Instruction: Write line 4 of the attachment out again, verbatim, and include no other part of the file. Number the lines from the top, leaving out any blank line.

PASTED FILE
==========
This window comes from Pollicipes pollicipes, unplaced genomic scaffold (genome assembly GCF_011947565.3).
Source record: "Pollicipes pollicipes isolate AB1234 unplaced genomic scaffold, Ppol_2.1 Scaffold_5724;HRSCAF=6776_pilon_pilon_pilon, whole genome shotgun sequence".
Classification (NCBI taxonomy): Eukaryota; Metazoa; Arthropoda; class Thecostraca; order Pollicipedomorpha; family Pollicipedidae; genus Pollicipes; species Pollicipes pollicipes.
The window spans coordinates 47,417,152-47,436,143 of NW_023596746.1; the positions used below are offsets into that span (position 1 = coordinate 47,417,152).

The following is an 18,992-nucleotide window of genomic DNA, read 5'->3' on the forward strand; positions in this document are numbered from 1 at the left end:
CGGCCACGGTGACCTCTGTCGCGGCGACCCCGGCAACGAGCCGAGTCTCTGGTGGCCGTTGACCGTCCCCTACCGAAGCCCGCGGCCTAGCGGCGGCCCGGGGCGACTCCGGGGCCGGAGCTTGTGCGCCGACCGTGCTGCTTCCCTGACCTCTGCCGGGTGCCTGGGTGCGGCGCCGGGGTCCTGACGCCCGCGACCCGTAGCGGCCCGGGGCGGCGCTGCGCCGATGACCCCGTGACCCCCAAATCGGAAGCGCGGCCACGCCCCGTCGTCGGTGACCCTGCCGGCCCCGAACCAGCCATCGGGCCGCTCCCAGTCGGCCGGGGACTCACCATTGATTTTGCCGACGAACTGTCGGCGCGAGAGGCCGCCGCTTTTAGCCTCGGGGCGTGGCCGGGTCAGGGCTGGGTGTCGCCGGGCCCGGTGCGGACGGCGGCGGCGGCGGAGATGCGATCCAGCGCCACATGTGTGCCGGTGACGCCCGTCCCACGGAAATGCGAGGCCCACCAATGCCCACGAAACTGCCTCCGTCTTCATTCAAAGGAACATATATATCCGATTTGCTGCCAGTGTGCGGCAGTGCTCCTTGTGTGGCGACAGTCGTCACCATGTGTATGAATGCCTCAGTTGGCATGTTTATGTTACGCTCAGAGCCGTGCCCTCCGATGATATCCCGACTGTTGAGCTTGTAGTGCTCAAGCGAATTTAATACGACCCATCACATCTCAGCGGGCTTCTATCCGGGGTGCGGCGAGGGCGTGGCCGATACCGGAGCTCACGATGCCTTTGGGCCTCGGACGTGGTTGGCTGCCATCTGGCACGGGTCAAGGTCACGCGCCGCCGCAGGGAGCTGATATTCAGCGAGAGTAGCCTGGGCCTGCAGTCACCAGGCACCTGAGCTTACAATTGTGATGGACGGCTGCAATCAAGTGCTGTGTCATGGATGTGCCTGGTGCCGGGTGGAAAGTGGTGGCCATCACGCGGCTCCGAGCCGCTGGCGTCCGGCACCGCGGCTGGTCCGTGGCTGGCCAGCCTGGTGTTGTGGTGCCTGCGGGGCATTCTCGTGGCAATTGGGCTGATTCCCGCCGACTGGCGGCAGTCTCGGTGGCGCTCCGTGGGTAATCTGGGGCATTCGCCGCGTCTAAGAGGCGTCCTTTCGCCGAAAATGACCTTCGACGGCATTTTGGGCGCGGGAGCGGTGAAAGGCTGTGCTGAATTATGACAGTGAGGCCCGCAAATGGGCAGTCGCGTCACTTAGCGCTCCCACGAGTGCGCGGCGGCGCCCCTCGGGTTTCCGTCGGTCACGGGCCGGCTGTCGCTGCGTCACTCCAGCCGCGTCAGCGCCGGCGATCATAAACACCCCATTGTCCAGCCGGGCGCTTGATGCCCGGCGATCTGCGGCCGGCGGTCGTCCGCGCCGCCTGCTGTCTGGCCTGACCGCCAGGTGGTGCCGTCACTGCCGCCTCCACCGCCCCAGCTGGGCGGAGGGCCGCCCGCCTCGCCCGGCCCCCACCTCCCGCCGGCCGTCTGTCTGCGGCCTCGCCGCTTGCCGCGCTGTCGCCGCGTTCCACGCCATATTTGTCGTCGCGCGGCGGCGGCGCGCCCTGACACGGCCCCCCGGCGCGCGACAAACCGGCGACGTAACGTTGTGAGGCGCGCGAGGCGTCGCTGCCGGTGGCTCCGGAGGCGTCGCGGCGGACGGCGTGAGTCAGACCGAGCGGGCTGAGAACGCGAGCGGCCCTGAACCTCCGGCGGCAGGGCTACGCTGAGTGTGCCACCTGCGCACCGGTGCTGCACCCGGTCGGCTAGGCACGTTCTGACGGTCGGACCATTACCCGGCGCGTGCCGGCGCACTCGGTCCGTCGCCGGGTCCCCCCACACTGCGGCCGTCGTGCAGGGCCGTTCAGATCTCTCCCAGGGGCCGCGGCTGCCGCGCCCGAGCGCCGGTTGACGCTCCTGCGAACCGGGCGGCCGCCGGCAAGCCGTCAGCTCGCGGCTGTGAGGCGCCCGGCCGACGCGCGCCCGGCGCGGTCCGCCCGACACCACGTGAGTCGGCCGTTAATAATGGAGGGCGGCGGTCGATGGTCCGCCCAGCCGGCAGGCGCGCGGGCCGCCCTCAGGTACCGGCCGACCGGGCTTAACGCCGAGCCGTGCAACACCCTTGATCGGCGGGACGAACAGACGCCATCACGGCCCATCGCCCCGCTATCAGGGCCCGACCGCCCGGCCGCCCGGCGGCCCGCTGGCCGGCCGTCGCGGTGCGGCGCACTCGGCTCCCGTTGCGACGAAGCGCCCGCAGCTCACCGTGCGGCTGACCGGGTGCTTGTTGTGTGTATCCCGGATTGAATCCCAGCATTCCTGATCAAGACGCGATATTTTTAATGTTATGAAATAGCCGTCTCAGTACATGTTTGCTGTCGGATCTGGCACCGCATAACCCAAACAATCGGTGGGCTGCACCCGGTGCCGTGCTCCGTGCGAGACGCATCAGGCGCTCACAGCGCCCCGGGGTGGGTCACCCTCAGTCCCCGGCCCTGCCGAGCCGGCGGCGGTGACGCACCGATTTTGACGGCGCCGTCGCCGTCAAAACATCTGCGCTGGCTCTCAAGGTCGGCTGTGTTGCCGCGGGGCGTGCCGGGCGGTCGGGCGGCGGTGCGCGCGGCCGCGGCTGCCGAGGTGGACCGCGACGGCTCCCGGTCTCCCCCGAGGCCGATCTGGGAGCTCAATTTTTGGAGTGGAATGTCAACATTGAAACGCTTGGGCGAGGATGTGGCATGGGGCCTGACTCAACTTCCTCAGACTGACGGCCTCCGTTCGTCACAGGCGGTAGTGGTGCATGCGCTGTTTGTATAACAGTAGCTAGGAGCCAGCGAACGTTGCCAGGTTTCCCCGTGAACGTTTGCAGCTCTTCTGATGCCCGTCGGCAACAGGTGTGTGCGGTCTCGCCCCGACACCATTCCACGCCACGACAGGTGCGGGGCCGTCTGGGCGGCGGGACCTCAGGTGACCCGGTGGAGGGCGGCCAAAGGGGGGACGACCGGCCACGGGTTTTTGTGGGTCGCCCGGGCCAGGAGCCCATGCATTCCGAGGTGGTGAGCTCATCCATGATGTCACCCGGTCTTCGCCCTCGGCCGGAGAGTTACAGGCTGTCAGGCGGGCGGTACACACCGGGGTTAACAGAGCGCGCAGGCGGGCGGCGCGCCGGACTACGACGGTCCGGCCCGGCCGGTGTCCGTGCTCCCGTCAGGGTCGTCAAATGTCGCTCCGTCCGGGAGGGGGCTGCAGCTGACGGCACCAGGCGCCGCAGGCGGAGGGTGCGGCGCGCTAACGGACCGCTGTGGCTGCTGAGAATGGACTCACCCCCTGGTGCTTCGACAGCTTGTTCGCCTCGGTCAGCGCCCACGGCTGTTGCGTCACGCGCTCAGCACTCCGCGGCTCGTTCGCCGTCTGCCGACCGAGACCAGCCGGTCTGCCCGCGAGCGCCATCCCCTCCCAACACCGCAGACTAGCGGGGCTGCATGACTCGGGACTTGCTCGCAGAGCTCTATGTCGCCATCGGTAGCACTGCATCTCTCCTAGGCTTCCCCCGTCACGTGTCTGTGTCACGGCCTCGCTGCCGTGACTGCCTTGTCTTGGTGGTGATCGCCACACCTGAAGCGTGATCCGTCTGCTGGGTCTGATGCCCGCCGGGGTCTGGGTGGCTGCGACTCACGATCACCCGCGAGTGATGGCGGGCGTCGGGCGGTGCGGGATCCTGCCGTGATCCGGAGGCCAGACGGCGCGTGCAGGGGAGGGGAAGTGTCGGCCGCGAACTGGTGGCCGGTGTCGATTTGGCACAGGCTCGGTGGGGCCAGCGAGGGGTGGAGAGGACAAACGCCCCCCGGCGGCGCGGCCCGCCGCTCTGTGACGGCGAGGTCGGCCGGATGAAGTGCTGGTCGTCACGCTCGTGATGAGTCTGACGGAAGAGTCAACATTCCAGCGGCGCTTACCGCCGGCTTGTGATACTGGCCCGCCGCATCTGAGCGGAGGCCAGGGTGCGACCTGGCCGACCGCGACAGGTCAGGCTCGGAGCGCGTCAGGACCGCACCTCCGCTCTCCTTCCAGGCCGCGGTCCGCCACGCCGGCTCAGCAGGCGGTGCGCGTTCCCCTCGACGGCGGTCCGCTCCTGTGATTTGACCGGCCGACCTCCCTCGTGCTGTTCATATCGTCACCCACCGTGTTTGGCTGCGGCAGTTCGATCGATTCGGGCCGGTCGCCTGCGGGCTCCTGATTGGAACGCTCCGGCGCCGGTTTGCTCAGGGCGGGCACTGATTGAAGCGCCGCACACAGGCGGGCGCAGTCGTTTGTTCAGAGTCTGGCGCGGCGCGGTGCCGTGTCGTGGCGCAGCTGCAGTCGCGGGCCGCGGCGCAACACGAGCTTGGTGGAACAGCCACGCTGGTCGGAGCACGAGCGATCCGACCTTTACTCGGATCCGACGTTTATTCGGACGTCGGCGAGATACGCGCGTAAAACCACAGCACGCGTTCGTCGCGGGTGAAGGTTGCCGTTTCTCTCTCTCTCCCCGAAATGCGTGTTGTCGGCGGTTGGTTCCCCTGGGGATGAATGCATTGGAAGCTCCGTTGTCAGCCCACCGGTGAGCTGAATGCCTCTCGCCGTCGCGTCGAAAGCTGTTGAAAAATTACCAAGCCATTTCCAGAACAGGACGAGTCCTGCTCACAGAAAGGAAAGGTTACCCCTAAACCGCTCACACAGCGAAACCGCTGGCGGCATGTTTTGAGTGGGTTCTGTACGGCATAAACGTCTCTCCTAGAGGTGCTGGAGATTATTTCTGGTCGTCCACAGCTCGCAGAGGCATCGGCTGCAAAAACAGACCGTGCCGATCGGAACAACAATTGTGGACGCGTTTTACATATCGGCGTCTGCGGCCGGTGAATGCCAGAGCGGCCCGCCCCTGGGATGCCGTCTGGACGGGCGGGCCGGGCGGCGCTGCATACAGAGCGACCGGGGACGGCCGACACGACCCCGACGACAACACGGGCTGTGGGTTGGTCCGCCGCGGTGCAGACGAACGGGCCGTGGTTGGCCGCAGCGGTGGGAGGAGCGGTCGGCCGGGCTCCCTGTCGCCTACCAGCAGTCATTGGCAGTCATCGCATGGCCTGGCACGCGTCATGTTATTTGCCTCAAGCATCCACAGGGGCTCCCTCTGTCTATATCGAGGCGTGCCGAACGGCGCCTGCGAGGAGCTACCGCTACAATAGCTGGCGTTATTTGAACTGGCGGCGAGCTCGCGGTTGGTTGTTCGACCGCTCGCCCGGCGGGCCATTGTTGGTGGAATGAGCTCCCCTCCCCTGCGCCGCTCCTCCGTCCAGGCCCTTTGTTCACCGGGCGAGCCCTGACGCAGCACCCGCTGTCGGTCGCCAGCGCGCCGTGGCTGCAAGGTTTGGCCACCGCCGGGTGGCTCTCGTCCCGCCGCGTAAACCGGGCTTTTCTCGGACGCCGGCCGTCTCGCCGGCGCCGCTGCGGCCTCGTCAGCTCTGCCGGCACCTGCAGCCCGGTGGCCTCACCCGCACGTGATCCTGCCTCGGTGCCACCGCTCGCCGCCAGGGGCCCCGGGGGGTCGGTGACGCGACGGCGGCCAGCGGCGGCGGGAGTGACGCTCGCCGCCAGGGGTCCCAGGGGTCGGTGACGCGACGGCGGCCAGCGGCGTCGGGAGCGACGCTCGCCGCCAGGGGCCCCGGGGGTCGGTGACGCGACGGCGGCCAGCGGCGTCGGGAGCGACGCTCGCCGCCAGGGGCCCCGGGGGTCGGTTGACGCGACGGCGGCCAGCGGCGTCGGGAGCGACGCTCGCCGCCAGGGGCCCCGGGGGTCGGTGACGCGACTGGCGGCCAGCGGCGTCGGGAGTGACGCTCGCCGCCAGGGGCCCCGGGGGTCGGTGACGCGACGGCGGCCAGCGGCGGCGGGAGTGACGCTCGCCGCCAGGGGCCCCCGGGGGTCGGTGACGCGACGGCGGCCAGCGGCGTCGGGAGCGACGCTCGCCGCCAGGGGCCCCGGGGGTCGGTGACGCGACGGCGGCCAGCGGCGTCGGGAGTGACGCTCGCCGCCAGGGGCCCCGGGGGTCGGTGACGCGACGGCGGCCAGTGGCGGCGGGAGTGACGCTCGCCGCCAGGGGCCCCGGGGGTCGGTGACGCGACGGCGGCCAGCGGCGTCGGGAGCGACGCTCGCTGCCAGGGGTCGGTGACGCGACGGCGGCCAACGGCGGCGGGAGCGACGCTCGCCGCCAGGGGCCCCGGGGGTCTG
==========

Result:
The window spans coordinates 47,417,152-47,436,143 of NW_023596746.1; the positions used below are offsets into that span (position 1 = coordinate 47,417,152).